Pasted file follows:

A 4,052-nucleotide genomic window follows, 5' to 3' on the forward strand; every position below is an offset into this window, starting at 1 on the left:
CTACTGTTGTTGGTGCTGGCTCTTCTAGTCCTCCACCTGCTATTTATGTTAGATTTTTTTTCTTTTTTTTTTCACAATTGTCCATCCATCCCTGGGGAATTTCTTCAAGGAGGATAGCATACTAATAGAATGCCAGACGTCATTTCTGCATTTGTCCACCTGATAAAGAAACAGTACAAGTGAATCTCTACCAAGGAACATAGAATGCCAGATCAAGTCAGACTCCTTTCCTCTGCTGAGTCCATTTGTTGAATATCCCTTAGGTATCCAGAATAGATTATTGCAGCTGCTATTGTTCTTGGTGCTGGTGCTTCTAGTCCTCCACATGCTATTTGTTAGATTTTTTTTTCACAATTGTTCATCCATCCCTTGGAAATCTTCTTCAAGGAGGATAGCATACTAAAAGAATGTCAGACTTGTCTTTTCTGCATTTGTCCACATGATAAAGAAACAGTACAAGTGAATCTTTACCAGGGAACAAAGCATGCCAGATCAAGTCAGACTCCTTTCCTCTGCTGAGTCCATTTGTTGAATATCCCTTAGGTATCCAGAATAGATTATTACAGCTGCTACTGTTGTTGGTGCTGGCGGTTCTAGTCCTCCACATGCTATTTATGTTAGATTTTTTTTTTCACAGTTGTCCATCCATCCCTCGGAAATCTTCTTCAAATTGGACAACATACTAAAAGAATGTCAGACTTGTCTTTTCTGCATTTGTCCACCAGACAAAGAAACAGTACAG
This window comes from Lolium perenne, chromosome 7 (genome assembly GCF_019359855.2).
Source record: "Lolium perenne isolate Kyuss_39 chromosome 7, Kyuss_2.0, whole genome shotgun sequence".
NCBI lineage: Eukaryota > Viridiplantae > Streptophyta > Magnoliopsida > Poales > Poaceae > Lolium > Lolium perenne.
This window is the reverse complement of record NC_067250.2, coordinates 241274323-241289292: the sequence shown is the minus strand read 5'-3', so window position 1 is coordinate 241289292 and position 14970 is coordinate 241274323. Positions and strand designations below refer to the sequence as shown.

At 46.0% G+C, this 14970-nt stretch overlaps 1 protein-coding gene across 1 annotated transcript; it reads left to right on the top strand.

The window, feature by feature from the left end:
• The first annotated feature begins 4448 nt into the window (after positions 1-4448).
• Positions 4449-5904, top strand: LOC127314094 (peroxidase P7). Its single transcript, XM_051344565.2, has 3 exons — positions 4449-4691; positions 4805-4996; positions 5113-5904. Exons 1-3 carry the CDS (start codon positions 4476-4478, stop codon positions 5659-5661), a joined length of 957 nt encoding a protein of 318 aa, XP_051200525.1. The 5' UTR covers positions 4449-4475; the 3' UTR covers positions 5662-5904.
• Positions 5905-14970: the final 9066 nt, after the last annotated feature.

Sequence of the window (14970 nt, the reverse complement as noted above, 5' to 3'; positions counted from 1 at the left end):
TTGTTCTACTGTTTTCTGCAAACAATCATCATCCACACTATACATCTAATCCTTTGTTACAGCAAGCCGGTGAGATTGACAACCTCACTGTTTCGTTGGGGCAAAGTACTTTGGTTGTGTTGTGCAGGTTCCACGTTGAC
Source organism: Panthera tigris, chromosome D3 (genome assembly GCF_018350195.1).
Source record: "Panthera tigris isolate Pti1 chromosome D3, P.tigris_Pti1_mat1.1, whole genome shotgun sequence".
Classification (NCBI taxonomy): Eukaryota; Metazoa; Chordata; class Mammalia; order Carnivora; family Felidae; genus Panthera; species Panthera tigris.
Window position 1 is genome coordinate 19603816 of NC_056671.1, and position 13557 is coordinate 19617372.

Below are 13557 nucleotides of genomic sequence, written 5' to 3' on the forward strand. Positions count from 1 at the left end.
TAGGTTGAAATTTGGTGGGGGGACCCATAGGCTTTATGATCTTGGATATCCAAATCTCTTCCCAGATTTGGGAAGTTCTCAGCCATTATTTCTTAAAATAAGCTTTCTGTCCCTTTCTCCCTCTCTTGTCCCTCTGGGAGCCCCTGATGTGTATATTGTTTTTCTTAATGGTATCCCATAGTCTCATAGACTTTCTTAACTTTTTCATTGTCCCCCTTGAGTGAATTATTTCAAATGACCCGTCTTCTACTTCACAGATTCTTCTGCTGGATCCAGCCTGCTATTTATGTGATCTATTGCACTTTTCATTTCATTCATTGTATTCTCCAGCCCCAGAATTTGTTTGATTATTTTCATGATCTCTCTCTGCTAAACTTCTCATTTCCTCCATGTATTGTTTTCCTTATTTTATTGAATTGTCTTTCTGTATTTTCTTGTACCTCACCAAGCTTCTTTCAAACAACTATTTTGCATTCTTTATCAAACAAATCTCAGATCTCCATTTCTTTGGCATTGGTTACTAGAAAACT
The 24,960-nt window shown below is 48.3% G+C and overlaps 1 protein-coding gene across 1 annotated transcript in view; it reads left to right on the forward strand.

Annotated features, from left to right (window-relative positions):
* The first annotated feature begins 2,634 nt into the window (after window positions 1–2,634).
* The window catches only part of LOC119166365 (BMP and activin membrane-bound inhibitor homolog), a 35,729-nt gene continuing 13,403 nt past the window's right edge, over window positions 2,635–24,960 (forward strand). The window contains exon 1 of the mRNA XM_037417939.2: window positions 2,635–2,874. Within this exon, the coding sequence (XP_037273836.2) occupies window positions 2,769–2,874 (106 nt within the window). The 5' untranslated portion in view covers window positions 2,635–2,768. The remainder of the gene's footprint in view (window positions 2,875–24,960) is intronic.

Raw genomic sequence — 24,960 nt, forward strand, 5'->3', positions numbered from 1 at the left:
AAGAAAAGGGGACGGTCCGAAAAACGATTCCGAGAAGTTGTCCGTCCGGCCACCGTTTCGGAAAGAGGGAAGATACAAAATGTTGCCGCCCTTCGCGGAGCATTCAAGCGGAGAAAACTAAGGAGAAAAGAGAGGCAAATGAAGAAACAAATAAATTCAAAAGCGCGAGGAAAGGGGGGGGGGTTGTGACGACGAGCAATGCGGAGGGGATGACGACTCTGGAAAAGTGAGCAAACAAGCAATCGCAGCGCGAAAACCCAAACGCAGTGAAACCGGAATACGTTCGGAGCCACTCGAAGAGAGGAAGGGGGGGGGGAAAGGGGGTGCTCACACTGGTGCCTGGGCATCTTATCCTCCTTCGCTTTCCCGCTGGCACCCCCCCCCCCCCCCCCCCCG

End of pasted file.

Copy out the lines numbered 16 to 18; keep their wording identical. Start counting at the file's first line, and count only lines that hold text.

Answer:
Classification (NCBI taxonomy): Eukaryota; Metazoa; Chordata; class Mammalia; order Carnivora; family Felidae; genus Panthera; species Panthera tigris.
Window position 1 is genome coordinate 19603816 of NC_056671.1, and position 13557 is coordinate 19617372.

Below are 13557 nucleotides of genomic sequence, written 5' to 3' on the forward strand. Positions count from 1 at the left end.